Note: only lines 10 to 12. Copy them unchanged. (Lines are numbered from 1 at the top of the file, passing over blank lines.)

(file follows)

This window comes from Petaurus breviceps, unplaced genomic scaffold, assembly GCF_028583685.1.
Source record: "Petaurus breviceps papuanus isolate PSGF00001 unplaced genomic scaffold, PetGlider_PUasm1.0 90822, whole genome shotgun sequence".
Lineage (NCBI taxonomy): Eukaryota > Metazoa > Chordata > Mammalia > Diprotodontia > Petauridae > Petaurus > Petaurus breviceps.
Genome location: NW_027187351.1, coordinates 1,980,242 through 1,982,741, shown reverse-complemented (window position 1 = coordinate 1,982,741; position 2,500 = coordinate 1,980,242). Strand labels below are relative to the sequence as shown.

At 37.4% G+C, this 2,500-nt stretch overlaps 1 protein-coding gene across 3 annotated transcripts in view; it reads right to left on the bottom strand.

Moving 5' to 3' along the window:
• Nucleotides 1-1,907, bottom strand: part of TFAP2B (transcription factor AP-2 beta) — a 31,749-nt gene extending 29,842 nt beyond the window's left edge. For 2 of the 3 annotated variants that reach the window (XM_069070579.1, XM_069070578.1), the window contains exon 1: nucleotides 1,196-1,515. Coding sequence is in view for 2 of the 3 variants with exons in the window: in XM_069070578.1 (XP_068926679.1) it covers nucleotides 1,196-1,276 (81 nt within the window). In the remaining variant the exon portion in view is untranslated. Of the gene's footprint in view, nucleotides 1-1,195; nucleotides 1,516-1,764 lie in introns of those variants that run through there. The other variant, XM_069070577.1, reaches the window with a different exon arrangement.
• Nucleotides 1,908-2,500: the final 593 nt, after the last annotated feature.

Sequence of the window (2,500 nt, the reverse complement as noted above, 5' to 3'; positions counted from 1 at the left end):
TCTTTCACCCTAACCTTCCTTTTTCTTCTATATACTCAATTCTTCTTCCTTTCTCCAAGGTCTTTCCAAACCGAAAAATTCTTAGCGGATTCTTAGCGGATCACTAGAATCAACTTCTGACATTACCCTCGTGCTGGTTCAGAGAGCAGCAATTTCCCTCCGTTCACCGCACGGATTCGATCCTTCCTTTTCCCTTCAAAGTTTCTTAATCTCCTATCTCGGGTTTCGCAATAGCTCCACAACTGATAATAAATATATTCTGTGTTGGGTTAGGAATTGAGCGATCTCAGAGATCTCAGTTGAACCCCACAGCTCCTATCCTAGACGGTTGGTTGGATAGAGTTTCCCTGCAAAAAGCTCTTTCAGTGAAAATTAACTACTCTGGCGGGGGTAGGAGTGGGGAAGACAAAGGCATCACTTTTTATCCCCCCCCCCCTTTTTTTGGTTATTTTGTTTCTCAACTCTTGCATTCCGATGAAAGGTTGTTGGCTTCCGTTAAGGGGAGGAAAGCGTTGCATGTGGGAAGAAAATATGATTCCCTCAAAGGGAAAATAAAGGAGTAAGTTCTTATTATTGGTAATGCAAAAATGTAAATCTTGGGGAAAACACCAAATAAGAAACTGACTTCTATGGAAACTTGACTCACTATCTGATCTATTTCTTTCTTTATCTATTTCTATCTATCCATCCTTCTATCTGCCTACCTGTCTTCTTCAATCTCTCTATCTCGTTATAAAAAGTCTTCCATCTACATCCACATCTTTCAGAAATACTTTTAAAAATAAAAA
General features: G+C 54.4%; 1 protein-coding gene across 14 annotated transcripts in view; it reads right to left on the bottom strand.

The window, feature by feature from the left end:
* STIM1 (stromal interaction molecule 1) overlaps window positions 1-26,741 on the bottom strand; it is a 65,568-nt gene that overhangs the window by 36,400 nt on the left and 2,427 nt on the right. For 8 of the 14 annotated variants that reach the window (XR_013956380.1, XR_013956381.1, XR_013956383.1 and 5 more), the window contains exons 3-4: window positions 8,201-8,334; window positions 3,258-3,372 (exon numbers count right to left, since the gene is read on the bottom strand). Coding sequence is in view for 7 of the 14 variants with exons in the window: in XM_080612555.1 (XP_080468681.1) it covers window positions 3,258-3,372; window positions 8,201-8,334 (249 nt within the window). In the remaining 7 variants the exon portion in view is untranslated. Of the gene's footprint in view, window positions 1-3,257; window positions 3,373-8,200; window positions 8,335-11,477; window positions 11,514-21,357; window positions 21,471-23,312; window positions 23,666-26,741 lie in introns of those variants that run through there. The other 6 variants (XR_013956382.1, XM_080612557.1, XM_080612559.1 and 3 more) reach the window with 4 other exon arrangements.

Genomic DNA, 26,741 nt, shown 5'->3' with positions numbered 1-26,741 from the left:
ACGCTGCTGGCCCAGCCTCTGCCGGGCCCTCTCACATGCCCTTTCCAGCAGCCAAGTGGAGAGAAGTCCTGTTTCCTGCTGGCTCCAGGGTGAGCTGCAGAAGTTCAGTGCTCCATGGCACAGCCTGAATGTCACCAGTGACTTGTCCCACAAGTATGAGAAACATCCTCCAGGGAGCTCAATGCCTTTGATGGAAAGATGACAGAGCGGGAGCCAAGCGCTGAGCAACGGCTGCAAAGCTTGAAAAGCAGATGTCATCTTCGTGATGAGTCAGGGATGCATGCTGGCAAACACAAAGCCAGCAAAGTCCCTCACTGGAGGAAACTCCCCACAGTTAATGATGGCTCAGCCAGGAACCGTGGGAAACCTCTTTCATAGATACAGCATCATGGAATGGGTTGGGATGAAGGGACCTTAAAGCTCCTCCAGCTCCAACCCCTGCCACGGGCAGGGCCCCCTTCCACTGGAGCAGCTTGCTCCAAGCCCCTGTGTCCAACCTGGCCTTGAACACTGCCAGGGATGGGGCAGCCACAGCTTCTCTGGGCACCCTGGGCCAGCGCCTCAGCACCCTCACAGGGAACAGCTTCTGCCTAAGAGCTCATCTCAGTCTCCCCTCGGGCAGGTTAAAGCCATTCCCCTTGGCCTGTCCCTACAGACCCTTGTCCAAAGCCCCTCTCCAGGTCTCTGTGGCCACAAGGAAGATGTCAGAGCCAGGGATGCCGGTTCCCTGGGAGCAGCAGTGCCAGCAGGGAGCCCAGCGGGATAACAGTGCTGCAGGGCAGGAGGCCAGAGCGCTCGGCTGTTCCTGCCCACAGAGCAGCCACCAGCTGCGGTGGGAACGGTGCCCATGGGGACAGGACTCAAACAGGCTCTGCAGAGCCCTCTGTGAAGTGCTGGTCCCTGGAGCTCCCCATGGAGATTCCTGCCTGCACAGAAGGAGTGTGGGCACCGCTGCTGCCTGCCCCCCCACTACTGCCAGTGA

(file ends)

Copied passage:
TCTTTCACCCTAACCTTCCTTTTTCTTCTATATACTCAATTCTTCTTCCTTTCTCCAAGGTCTTTCCAAACCGAAAAATTCTTAGCGGATTCTTAGCGGATCACTAGAATCAACTTCTGACATTACCCTCGTGCTGGTTCAGAGAGCAGCAATTTCCCTCCGTTCACCGCACGGATTCGATCCTTCCTTTTCCCTTCAAAGTTTCTTAATCTCCTATCTCGGGTTTCGCAATAGCTCCACAACTGATAATAAATATATTCTGTGTTGGGTTAGGAATTGAGCGATCTCAGAGATCTCAGTTGAACCCCACAGCTCCTATCCTAGACGGTTGGTTGGATAGAGTTTCCCTGCAAAAAGCTCTTTCAGTGAAAATTAACTACTCTGGCGGGGGTAGGAGTGGGGAAGACAAAGGCATCACTTTTTATCCCCCCCCCCCTTTTTTTGGTTATTTTGTTTCTCAACTCTTGCATTCCGATGAAAGGTTGTTGGCTTCCGTTAAGGGGAGGAAAGCGTTGCATGTGGGAAGAAAATATGATTCCCTCAAAGGGAAAATAAAGGAGTAAGTTCTTATTATTGGTAATGCAAAAATGTAAATCTTGGGGAAAACACCAAATAAGAAACTGACTTCTATGGAAACTTGACTCACTATCTGATCTATTTCTTTCTTTATCTATTTCTATCTATCCATCCTTCTATCTGCCTACCTGTCTTCTTCAATCTCTCTATCTCGTTATAAAAAGTCTTCCATCTACATCCACATCTTTCAGAAATACTTTTAAAAATAAAAA
General features: G+C 54.4%; 1 protein-coding gene across 14 annotated transcripts in view; it reads right to left on the bottom strand.

The window, feature by feature from the left end: